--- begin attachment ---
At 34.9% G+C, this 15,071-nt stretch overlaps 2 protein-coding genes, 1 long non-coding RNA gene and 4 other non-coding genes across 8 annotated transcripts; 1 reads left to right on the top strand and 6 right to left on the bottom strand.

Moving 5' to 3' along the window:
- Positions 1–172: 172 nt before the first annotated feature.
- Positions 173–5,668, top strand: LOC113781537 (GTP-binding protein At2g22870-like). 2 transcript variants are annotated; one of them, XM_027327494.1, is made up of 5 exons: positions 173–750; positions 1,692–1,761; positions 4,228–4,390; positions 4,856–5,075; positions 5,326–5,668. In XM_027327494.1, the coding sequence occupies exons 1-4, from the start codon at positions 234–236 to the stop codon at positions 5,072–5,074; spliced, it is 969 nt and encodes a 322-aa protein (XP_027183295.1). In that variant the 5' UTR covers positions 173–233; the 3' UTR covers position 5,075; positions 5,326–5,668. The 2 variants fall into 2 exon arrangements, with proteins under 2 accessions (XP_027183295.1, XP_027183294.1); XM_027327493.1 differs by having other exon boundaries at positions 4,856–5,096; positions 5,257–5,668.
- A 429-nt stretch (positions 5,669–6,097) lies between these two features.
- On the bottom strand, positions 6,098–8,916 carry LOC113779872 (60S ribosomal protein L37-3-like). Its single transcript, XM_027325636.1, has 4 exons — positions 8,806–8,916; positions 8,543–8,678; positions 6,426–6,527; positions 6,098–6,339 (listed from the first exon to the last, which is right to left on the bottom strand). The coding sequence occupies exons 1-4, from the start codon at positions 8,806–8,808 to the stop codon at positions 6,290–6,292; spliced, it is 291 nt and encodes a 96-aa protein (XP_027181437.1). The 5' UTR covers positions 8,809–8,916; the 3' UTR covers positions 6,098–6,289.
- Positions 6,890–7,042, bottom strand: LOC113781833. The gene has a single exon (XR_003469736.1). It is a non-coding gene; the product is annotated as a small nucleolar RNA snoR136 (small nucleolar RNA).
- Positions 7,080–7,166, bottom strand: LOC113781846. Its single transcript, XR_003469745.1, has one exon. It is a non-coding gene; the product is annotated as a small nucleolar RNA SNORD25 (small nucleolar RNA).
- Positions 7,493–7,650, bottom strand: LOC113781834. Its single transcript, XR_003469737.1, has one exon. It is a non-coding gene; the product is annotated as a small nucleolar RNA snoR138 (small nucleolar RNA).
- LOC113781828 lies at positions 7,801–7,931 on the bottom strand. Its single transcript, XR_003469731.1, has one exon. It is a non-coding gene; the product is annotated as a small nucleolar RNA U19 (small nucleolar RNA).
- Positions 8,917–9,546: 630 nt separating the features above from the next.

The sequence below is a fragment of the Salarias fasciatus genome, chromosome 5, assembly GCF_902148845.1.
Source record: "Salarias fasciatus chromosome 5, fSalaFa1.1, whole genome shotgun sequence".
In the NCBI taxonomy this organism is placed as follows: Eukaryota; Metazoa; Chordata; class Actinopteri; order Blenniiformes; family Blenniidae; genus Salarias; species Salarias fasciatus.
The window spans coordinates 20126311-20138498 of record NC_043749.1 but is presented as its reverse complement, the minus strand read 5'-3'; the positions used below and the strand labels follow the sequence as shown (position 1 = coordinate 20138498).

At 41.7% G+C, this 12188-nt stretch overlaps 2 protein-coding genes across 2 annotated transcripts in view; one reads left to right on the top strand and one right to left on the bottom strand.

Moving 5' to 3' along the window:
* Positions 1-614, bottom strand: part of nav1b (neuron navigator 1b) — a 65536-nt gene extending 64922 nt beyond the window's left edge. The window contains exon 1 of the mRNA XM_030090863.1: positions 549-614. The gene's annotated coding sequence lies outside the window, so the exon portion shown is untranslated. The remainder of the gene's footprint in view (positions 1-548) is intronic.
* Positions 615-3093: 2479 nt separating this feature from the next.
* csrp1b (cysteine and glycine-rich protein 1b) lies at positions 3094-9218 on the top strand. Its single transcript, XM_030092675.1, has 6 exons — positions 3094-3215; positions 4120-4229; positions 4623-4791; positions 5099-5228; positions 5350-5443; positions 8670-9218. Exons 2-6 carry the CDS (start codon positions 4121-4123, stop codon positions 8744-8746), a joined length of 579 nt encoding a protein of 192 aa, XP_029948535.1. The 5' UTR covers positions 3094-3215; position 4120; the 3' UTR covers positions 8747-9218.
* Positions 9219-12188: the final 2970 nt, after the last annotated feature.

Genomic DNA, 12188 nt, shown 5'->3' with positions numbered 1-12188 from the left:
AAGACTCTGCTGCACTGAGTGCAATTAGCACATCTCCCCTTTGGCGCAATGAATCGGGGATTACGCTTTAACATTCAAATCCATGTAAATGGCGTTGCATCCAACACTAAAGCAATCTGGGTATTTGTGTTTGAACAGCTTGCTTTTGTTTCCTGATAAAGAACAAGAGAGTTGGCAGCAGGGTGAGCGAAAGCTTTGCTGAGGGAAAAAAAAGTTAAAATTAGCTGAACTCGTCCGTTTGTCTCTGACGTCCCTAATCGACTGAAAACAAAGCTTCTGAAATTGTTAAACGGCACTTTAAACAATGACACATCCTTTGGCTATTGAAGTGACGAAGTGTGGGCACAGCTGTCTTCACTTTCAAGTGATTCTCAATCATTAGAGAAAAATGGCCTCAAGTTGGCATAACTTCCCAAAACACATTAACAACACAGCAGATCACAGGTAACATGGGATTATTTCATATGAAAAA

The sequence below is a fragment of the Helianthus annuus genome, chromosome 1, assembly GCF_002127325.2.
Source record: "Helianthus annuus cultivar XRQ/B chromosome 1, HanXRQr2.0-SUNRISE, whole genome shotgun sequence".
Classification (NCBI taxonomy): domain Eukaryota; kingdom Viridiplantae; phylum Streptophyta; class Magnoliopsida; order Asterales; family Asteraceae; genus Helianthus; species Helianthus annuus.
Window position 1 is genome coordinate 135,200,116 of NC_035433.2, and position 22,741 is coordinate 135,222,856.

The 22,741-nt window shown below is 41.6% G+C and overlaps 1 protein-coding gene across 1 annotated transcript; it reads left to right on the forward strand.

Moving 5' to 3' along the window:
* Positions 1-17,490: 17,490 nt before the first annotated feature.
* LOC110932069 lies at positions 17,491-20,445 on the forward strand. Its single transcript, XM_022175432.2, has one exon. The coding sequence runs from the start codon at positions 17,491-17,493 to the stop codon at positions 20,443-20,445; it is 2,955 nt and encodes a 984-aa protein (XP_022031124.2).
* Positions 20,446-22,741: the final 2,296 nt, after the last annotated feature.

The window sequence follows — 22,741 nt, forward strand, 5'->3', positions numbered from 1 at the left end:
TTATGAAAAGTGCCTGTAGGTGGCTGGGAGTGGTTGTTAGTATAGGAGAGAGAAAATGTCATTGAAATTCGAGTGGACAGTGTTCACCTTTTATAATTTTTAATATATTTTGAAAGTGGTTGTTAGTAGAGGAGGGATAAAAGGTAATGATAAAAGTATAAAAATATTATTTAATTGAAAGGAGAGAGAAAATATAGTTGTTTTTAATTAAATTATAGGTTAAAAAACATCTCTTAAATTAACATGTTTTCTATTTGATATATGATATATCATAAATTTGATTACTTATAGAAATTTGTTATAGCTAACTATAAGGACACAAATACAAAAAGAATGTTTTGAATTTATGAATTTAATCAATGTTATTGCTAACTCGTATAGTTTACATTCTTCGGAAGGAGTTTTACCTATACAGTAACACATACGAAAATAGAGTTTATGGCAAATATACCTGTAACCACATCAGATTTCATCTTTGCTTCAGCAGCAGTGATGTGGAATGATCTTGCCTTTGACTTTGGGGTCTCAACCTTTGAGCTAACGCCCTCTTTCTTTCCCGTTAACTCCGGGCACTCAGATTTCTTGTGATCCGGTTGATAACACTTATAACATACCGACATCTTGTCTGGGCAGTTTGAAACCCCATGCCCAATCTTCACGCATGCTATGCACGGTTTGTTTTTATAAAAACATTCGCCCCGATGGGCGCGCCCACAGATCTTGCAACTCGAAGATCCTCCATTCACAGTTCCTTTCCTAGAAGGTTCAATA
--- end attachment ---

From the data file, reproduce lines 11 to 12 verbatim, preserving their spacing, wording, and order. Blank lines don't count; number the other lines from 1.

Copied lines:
- Positions 8,917–9,546: 630 nt separating the features above from the next.

The sequence below is a fragment of the Salarias fasciatus genome, chromosome 5, assembly GCF_902148845.1.